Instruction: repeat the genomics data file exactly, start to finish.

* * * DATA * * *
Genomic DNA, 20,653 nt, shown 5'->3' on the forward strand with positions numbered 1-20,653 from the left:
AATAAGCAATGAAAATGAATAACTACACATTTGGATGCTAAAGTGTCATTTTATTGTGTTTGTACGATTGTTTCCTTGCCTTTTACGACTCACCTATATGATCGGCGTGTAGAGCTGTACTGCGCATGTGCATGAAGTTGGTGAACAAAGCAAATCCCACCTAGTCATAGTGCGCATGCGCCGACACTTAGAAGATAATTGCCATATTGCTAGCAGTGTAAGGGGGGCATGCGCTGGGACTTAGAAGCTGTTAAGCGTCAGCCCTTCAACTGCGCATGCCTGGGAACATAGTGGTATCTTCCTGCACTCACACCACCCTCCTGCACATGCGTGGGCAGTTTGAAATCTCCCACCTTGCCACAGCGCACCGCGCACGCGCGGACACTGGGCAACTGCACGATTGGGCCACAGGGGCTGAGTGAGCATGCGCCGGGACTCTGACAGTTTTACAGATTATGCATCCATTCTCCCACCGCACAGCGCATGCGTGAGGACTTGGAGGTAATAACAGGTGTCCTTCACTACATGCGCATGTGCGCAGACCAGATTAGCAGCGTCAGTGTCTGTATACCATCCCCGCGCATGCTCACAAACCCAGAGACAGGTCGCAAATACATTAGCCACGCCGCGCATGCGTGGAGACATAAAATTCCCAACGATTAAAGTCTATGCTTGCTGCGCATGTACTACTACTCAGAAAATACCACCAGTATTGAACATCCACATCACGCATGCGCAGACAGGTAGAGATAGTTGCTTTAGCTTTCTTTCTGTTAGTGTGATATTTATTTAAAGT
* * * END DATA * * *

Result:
Genomic DNA, 20,653 nt, shown 5'->3' on the forward strand with positions numbered 1-20,653 from the left:
AATAAGCAATGAAAATGAATAACTACACATTTGGATGCTAAAGTGTCATTTTATTGTGTTTGTACGATTGTTTCCTTGCCTTTTACGACTCACCTATATGATCGGCGTGTAGAGCTGTACTGCGCATGTGCATGAAGTTGGTGAACAAAGCAAATCCCACCTAGTCATAGTGCGCATGCGCCGACACTTAGAAGATAATTGCCATATTGCTAGCAGTGTAAGGGGGGCATGCGCTGGGACTTAGAAGCTGTTAAGCGTCAGCCCTTCAACTGCGCATGCCTGGGAACATAGTGGTATCTTCCTGCACTCACACCACCCTCCTGCACATGCGTGGGCAGTTTGAAATCTCCCACCTTGCCACAGCGCACCGCGCACGCGCGGACACTGGGCAACTGCACGATTGGGCCACAGGGGCTGAGTGAGCATGCGCCGGGACTCTGACAGTTTTACAGATTATGCATCCATTCTCCCACCGCACAGCGCATGCGTGAGGACTTGGAGGTAATAACAGGTGTCCTTCACTACATGCGCATGTGCGCAGACCAGATTAGCAGCGTCAGTGTCTGTATACCATCCCCGCGCATGCTCACAAACCCAGAGACAGGTCGCAAATACATTAGCCACGCCGCGCATGCGTGGAGACATAAAATTCCCAACGATTAAAGTCTATGCTTGCTGCGCATGTACTACTACTCAGAAAATACCACCAGTATTGAACATCCACATCACGCATGCGCAGACAGGTAGAGATAGTTGCTTTAGCTTTCTTTCTGTTAGTGTGATATTTATTTAAAGT